Mulling things on my morning ramble
with Storm, the family's mixed Lab.
Enough remnants of the flurries from last night hung on the wooden porch steps that I walked down carefully with Storm. It wasn't enough to break the record streak of no measurable snow.
Change comes slowly this fall.
No small thoughts this morning.
Why would there be? I just did a story with Carmen Salvino, the Hall of Fame bowler, on Friday. Of all the athletes and personalities I have written about over the years, Salvino is my favorite.
And that always strikes me as odd because Salvino is defined by his gregarious nature and big outgoing personality. He eats up a room. I am almost completely on the opposite end toward being an introvert.
I think what it is, Salvino can do what makes him great and think about it, too. Many great athletes are good at what they do, but have no particular insight into or understanding of why.
So I always enjoy any excuse to talk with him, and our talks always end with a discussion on life.
I want to model my life on the way Salvino continues working very hard, even at 79.
That's my aim in life.
About the same time, my younger brother sent a note on the power of the speech by Jimmy V at the ESPYs years ago. My brother's wife is fighting cancer.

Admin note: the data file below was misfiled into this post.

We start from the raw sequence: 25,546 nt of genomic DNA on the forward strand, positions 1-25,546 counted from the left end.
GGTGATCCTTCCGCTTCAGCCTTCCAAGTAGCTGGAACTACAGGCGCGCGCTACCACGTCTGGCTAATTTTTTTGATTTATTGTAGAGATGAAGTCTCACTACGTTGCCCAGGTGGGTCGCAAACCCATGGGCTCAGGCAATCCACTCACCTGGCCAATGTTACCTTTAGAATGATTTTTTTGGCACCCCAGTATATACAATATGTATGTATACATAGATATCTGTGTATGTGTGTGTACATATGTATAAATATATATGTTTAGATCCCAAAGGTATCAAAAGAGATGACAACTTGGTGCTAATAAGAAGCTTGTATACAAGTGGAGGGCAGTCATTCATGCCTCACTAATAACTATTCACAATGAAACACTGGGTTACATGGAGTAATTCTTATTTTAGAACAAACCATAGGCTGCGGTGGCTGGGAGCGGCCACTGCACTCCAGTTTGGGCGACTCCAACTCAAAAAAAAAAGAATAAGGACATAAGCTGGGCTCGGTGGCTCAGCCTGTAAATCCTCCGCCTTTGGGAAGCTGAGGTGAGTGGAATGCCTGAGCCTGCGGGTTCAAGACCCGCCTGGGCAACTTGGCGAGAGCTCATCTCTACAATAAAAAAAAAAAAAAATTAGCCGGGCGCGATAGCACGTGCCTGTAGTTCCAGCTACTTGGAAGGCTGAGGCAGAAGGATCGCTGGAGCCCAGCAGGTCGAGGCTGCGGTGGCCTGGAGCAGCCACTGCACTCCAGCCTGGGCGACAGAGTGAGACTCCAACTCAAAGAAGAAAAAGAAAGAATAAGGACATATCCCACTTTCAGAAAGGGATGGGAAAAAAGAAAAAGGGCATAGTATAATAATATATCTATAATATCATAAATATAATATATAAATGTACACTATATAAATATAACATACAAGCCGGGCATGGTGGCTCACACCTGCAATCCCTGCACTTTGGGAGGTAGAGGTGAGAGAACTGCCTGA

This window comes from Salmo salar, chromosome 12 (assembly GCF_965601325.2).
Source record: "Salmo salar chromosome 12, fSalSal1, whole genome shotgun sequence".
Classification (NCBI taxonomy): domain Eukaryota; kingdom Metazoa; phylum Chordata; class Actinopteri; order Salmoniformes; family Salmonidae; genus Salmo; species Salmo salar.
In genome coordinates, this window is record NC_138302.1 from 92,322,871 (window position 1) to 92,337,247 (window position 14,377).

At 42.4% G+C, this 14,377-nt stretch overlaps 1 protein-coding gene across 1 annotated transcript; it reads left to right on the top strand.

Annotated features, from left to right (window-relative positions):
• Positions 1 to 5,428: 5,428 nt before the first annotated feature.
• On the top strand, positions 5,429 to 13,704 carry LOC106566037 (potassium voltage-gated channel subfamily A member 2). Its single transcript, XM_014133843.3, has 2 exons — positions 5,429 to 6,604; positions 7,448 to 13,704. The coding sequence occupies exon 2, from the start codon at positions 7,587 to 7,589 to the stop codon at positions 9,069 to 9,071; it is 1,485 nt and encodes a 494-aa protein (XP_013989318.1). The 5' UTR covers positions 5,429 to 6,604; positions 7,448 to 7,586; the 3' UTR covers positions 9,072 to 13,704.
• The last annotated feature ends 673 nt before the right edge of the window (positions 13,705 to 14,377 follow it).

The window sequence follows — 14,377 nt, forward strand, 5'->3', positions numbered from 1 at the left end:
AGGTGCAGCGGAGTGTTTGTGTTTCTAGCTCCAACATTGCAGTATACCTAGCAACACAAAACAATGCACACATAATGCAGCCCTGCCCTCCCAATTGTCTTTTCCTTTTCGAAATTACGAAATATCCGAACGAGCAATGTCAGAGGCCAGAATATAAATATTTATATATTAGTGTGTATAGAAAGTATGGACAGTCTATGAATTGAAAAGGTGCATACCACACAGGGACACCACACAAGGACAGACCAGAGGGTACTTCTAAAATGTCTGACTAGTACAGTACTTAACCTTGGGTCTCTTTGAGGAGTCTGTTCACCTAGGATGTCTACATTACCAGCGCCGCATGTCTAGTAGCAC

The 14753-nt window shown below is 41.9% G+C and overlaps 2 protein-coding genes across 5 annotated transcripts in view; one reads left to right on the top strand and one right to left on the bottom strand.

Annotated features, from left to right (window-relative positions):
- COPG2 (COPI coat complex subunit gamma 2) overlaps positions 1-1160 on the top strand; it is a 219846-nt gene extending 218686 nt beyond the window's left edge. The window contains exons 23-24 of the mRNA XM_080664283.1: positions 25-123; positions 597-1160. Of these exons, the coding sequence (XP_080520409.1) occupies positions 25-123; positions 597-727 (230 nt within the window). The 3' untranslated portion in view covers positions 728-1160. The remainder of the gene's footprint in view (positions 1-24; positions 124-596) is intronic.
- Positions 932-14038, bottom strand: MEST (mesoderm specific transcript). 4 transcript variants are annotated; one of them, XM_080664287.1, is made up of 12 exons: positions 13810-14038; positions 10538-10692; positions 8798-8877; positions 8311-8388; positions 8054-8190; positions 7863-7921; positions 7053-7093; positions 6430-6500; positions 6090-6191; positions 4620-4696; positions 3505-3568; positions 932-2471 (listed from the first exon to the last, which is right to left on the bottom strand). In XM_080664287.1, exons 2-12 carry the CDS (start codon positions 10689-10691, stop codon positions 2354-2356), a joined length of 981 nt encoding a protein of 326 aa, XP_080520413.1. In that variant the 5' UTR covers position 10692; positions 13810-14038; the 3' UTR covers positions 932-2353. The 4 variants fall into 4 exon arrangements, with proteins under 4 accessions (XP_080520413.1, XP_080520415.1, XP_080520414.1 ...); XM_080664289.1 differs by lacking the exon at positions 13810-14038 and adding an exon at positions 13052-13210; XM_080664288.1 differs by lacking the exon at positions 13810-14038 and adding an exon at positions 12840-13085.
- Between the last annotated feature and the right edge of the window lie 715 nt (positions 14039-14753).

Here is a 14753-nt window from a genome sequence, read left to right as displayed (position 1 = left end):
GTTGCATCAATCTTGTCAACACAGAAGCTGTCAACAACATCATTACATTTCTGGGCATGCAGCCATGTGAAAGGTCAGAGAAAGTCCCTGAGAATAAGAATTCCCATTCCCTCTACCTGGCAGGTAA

I don't care for Jim Valvano, but I think fighting cancer brought him back to the basics of life and that comes through in his acceptance speech. He boiled life down to its essence: laughter, thinking & emotion.
That is a pile of wow right there.
Then Monday I added more to that stream of thinking when faithful reader George Heinz sent me a heads-up note that Ralph Frese had died. Click here for the obit.
Mr. Canoe is one of the legends in the world of canoe building and the legend of conservation for Chicago outdoors.
So I am working on a column off his death.
I took a break last night to go to our daughter's Christmas concert. Maybe because I was in a reflective mood, I talked to my wife about how much the kids have grown.
Life flows irresistibly along.
All the puddles were frozen solid this morning, but there was no skim ice on the town pond.
The belted kingfisher flew around the eastern shore between the two old clay pits. A few Canada geese came out of the fields and landed in the north pit. I suspect the first clear night in days had them feeding at night.
Those have been the usual wildlife in recent weeks.
But a surprise came.
A rabbit bolted from the shoreline of the south pit and squirted into the brush below the old rail bed.
First rabbit I had seen on morning rambles in weeks.
Pay attention, and something new comes along.